Marner turns over a new Leaf
Toronto forward nets a pair in 4-1 win over Boston Mitch Marner was a man on a mission, Thursday night.
The Maple Leafs sniper netted a pair of goals, including the eventual game-winner off a penalty shot, as Toronto edged the Boston Bruins, 4-1, in the first round of the Stanley Cup Playoffs, April 11 at TD Garden.
With the victory, the Leafs take a 1-0 lead in the best-of-seven series.
“That’s a great win for us,” said Marner. “We played very well as a team, but we’re going to need to keep it going throughout the series, the games are just going to get harder and harder. As a team we just got to make sure we come to play every night. “
Trailing early in the first period, Marner spearheaded Toronto’s comeback potting the-game-tying tally off a John Taveras rebound at 16:44.
The veteran forward was just getting started. Pressing on the penalty kill in the second stanza, Marner managed to break free of the Bruins defense forcing forward Jake DeBrusk to haul him down on the breakaway. The 6-foot, 175-pound right winger made Boston pay on the ensuing penalty shot snapping a forehander past goaltender Tuukka Rask for the shorthanded goal.
“I had an idea of what I wanted to do,” Marner said. “Last second I kind of just switched it up just seeing where he was and seeing his position, from then on luckily enough I got him and put it in.”
According to Bruins Coach Bruce Cassidy, Marner has game-breaking stuff.
“He’s an elite player in the league at a young age,” said Cassidy, recalling years earlier when people would question why no one ever hit Wayne Gretzky.
“Well, it’s not that easy, right?” Cassidy said. “So, I think it becomes containment issues, play him hard, play him honest one-on-one, put him where you want him to go. Obviously, if you can be physical against him, do it, but he competed to score the first goal getting to the net. We were a little late in our coverage. I think we gifted him a little in the shorty, but good for him for being smart and jumping us. That’s on us, mishandled the puck. That shouldn’t beat us. We had plenty of time to get back in the game, but he’s a good player. He’s played well against us, and obviously we need to find an answer to him.”
The Bruins wasted little time getting on the scoreboard. Patrice Bergeron cashed in on the powerplay off some nifty passing from Tory Krug and Brad Marchand giving them the 1-0 lead just 9:31 into the contest.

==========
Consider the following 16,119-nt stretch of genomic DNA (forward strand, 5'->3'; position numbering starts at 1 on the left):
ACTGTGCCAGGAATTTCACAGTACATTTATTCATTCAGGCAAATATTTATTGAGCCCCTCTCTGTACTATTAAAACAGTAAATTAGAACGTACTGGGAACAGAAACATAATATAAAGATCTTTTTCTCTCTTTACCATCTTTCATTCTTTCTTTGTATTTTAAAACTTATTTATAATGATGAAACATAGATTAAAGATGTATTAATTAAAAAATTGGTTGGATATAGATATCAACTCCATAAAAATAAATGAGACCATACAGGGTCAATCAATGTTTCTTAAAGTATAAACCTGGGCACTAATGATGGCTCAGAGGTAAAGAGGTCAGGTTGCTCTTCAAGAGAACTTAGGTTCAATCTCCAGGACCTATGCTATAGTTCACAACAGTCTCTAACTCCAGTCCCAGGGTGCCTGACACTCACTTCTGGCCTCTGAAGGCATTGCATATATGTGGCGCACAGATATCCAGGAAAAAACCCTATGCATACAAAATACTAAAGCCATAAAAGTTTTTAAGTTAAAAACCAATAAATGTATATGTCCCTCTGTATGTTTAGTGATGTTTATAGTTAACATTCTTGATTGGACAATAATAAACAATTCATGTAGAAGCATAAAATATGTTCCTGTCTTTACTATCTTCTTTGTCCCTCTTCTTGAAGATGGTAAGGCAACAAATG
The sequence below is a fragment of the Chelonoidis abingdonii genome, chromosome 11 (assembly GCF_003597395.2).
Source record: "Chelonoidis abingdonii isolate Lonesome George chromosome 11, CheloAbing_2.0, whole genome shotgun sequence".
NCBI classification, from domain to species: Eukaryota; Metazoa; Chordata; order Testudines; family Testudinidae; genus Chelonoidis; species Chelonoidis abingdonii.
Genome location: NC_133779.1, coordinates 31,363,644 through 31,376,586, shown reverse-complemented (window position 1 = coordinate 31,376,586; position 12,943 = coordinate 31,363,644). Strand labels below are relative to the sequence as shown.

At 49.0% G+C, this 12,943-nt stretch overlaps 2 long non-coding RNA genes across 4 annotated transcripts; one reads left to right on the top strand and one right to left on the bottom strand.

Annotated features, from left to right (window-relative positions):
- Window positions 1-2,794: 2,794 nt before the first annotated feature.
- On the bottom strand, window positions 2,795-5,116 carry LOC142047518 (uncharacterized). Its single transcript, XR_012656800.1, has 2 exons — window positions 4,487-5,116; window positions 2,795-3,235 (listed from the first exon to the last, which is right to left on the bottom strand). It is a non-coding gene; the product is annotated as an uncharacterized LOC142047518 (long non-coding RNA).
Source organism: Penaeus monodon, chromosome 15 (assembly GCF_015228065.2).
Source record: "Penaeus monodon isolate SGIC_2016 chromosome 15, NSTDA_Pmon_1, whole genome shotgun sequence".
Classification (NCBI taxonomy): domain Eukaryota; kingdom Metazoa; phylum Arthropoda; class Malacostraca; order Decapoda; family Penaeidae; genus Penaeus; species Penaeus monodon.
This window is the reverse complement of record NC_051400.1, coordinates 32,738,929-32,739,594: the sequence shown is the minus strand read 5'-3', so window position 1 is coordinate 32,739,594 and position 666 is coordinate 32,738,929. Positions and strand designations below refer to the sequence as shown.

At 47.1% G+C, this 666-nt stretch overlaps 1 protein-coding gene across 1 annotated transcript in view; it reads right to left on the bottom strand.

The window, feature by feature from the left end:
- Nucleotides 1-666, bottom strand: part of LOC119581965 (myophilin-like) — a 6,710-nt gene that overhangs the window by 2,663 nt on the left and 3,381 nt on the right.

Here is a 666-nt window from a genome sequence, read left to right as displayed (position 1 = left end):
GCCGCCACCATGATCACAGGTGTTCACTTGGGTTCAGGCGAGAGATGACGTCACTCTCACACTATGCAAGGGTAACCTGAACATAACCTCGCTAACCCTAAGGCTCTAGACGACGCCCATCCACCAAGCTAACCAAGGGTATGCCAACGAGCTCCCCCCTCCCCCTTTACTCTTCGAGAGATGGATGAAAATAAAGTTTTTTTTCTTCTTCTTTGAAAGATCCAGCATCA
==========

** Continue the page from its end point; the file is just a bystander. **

But Toronto did a masterful job limiting Boston’s top line from doing any further damage the rest of the way.
“We just wanted to stay above them all night,” said Marner. “We wanted to make it hard on them to get to our line and get it in. [Jake] Muzzin and [Nikita] Zaitsev did a great job as well, stopped them at the line a lot of times, stopped their rushes.”
Holding the 2-1 lead, the Leafs continued to press with several glittering opportunities in the second period.
Nazem Kadri set up Michal Nylander off a brilliant cross ice feed, scoring the insurance marker with 18:25 left in the period.
Tavares iced the contest late in the third period netting the empty-net goal giving sealing the 4-1 victory.
According to Cassidy, the Bruins ran into problems with puck handling and puck management, which proved to be a lethal combination.
“Some of it’s certainly operator error,” Cassidy said. “In the back, we have some younger guys that are still sorting their ways through playoffs. Obviously, two guys are playing in their first game. Grizz [Matt Grzelcyk] and Charlie [McAvoy] haven’t been around that long, so there could have been some nerves. I think there was clearly for Brandon [Carlo] early.”
“We knew that would happen,” he added. “That’s fine. Play through it. Other guys tried to force it a little bit. Maybe turn down some opportunities to make an easier play, especially in the offensive end of it, offensive blue line, opportunity on the two-on-one we had with Grizz. Next thing you know it’s in our net, so some of that hopefully they’ve learned that you have to make a quicker decision with it, and that’s, again, individual based and how Toronto, how they play. They’ve got a fast team, so that shouldn’t be a surprise. Clearly on us to get that message across better Saturday.”
Bergeron and the Bruins will look to bounce back this weekend.
“I think win or lose, you take the time to think about that game tonight but then tomorrow it’s back at it and moving forward,” said Bergeron. “No one said it was going to be an easy series. Obviously, you want to have a better start than we did tonight, but that being said, it’s on to Game 2.”
Boston will faceoff with Toronto in Game 2 of the Stanley Cup Playoffs, Saturday, April 13 at TD Garden. Puck drop is set for 8 p.m.